Directed by Richard Bracewell.
Starring Laura Fraser, Richard E. Grant, Antonia Bernath, Adam F. and Tamsin Greig.
Trapped in a dead-end job and with her relationship falling apart, a young woman finds herself questioning her grip on reality and turns to her boss for support, but he has a dark secret of his own.
Cuckoo is a thriller that tries to play on the fact that a professor gradually becomes more obsessed with his star pupil. Unfortunately for me I didn’t believe in that element of the story and if I’m honest I think the focus of the plot was shifted too much for the film to be enjoyable.
One of the main problems I personally had with the film was that the characters were very one dimensional. They each had problems and issues but I neither believed or cared about any of them. Richard E. Grant is a well respected actor but I wasn’t convinced with his performance in this movie.
I also thought the film was very slow paced. It reminded me of Andrea Arnold’s film Red Road in the fact that I was bored senseless while watching it. I was frustrated by Red Road, not because of how dull it was but because it was critically acclaimed and won awards. Thankfully this wasn’t the case with the this film too.
Having struggled to find the main focus of the story of this movie (and there were a number to choose from, such as a relationship break up, a sibling relationship and the apparent main plot) it seems that all synopsis of this film I’ve read point to the obsession between Richard E. Grant’s professor and his model student Polly (Laura Fraser). I didn’t pick up on this element of the narrative until the final act when Polly herself discovers her Professor’s problem so I feel that the story should have focused on this a lot more, which would also entice the audience to feel more involved in the drama of a potentially very interesting issue. One of the best films I have seen that focuses on unhealthy obsession is One Hour Photo – this film could learn a lot from that movie.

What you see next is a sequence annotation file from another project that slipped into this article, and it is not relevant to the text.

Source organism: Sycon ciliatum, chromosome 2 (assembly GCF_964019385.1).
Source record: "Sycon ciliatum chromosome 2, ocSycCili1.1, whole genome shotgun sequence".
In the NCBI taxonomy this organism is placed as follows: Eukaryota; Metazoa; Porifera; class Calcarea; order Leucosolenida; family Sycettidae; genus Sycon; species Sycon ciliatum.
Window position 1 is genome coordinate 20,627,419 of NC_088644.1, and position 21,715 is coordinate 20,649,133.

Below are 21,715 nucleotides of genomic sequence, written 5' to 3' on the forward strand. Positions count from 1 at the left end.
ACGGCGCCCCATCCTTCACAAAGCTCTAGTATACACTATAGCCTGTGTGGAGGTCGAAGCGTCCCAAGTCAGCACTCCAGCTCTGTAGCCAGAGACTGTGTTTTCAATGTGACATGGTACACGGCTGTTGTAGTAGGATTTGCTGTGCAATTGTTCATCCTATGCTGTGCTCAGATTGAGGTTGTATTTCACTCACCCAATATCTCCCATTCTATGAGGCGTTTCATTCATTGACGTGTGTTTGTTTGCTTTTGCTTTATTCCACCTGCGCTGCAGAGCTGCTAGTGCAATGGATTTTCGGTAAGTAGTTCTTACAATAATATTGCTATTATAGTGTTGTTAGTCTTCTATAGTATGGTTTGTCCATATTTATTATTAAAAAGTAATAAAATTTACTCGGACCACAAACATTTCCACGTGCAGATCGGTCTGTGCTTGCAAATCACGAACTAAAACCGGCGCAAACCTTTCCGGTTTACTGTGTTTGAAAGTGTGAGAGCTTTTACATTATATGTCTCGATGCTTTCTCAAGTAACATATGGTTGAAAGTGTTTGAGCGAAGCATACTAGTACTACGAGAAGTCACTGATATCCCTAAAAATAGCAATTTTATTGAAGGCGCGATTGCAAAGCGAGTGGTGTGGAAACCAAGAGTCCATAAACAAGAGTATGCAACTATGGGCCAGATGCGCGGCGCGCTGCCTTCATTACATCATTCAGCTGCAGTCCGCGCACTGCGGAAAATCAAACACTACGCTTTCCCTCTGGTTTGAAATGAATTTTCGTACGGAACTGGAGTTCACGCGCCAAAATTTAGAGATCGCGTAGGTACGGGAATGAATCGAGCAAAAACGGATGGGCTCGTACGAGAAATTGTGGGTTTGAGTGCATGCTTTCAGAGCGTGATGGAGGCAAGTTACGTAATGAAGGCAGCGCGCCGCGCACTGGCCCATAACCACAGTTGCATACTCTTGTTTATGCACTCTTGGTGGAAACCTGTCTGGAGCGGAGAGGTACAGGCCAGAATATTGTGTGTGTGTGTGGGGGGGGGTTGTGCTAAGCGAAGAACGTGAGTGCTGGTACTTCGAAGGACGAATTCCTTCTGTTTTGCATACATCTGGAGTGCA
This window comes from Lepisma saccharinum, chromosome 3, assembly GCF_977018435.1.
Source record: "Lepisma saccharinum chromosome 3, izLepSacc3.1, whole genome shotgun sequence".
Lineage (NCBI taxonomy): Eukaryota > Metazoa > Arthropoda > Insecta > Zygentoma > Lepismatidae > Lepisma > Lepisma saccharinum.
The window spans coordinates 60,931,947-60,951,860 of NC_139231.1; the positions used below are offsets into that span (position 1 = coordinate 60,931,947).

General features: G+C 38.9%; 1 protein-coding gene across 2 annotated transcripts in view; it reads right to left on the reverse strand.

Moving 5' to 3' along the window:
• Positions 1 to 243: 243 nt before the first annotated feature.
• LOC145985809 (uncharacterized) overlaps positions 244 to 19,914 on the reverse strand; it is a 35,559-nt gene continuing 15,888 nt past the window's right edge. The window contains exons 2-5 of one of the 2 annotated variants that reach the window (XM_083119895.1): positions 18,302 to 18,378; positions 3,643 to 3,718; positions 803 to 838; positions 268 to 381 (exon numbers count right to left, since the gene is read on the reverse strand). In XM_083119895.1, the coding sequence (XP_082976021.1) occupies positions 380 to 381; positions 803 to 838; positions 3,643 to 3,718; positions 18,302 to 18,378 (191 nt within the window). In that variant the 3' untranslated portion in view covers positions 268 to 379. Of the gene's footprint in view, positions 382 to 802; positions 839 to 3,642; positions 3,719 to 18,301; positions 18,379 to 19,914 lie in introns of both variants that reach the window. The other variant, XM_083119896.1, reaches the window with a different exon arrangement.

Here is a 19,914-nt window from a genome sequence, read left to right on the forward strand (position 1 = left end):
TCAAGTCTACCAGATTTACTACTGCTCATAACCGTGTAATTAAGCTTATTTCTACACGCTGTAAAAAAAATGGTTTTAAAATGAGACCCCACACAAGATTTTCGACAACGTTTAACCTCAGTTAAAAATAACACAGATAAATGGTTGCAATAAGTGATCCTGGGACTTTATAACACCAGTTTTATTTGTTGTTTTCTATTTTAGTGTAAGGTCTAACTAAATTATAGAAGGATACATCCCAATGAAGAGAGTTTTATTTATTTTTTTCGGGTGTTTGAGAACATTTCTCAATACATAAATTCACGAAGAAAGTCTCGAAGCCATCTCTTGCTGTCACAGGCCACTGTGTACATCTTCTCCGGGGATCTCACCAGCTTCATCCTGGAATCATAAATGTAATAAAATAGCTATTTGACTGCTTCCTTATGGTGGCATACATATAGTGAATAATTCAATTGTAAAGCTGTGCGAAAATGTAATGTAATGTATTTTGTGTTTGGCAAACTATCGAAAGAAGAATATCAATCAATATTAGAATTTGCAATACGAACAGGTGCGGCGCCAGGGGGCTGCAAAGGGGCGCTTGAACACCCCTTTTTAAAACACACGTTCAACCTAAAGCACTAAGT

Overall I would say I’m disappointed with the way the narratives were delivered in this film as they do have a lot of potential. Maybe next time they should be portrayed a way that is not so mind-numbingly boring.
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